By Justin Inskip, Director, Westlawn Business Services 13 November 2013
On 6 November this year, the Treasurer announced which of the previous government’s unlegislated tax and superannuation proposals the Coalition would proceed with and which ones would be abandoned.
Here is a summary of the key changes from the announcement.
Proposed tax on pension earnings above $100,000
A key proposal of the previous government was to tax earnings above $100,000 in the pension phase. This was due to start on 1 July 2014 and would have applied to all existing superannuation investments. This proposal has now been abandoned as it would have been very complex and difficult for super funds to administer.
Low Income Superannuation Contribution (LISC)
The government confirmed that it will repeal the Low Income Superannuation Contribution (LISC). The LISC was a government contribution paid to those earning under $37,000 per year that ensured low income earners would not pay more tax on their compulsory super contributions than they pay on their income. This contribution will no longer be available from the 2013-14 income year.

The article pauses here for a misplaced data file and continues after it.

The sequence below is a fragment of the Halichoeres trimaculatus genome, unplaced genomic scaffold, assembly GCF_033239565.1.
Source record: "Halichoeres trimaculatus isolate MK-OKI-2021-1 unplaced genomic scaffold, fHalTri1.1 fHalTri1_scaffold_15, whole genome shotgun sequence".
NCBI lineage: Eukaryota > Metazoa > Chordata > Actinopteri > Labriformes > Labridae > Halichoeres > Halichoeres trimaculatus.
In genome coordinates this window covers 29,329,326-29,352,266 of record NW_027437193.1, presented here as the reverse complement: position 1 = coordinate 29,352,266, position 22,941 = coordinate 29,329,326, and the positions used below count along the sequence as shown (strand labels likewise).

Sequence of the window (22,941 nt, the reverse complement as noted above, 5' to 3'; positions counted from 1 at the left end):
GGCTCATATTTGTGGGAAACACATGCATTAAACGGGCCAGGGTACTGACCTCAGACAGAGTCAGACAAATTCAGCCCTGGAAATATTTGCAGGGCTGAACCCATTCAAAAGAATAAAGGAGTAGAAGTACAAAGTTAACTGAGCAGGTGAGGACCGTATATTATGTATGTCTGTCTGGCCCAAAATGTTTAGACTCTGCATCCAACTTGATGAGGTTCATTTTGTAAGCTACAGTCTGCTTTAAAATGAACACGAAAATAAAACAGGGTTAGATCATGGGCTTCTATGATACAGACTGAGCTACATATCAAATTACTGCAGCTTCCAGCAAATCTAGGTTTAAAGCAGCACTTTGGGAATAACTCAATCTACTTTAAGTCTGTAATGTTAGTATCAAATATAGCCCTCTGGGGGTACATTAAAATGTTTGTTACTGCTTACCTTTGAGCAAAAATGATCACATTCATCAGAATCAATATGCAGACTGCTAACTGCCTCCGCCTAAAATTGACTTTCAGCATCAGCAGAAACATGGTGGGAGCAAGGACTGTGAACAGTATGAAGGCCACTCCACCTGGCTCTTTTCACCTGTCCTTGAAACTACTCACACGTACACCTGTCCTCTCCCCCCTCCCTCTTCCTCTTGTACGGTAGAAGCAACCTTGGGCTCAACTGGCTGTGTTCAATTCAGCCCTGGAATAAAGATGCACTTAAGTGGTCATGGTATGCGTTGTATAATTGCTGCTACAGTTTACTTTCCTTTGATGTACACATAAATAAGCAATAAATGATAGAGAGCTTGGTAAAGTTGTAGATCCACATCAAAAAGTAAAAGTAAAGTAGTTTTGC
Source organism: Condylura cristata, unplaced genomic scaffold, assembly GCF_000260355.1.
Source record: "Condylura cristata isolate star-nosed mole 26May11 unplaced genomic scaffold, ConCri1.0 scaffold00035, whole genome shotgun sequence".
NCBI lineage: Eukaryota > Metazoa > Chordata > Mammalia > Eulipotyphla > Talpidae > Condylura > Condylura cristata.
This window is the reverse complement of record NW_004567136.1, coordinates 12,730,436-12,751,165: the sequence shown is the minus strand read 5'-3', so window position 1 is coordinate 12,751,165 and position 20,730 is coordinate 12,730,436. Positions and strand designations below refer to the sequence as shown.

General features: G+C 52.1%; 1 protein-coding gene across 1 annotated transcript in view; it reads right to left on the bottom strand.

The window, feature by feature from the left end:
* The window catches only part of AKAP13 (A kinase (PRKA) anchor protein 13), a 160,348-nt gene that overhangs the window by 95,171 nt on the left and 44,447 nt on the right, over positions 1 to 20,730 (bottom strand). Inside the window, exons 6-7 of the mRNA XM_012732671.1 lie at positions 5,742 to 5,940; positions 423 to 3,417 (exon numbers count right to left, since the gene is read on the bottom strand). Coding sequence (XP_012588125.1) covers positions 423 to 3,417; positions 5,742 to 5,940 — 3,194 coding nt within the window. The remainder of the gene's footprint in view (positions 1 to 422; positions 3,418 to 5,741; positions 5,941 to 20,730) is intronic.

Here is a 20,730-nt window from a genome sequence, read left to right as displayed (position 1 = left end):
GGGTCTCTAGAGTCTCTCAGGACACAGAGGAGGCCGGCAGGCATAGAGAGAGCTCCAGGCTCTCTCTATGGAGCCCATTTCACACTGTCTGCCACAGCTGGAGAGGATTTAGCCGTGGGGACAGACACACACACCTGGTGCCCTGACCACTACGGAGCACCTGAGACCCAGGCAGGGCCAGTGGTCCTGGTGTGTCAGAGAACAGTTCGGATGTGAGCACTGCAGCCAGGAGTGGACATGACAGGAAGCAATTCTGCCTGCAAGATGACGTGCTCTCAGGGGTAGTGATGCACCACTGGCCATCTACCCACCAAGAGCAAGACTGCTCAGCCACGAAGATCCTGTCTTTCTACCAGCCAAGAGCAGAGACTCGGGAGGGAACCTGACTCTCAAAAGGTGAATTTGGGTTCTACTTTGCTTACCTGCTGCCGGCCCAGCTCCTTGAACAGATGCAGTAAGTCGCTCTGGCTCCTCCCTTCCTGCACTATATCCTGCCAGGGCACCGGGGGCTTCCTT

Increased concessional contribution caps
The government will proceed with increasing the concessional contribution cap for those aged 60 and over in 2013-14 and for those aged 50 and over in 2014-15.
The $35,000 concessional contribution cap will apply to taxpayers aged 60 and over from 1 July 2013, and for taxpayers aged 50 and over from 1 July 2014.
Excess Contribution Tax
Finally, the new Excess Contribution Tax (ECT) regime for concessional contributions will proceed as announced by the previous government. This will allow taxpayers who’ve exceeded their concessional contribution cap after 1 July 2013 to withdraw the excess contribution from their super fund with the excess contribution taxed at their marginal tax rate.
Disclaimer Westlawn Business Services Pty Ltd provides this information for general guidance only, and does not constitute the provision of legal advice, tax advice, accounting services, investment advice, or professional consulting of any kind. The information provided herein should not be used as a substitute for consultation with professional tax, accounting, legal, or other competent advisers.
Before making any decision or taking any action, you should consult a professional adviser who has been provided with all pertinent facts relevant to your particular situation.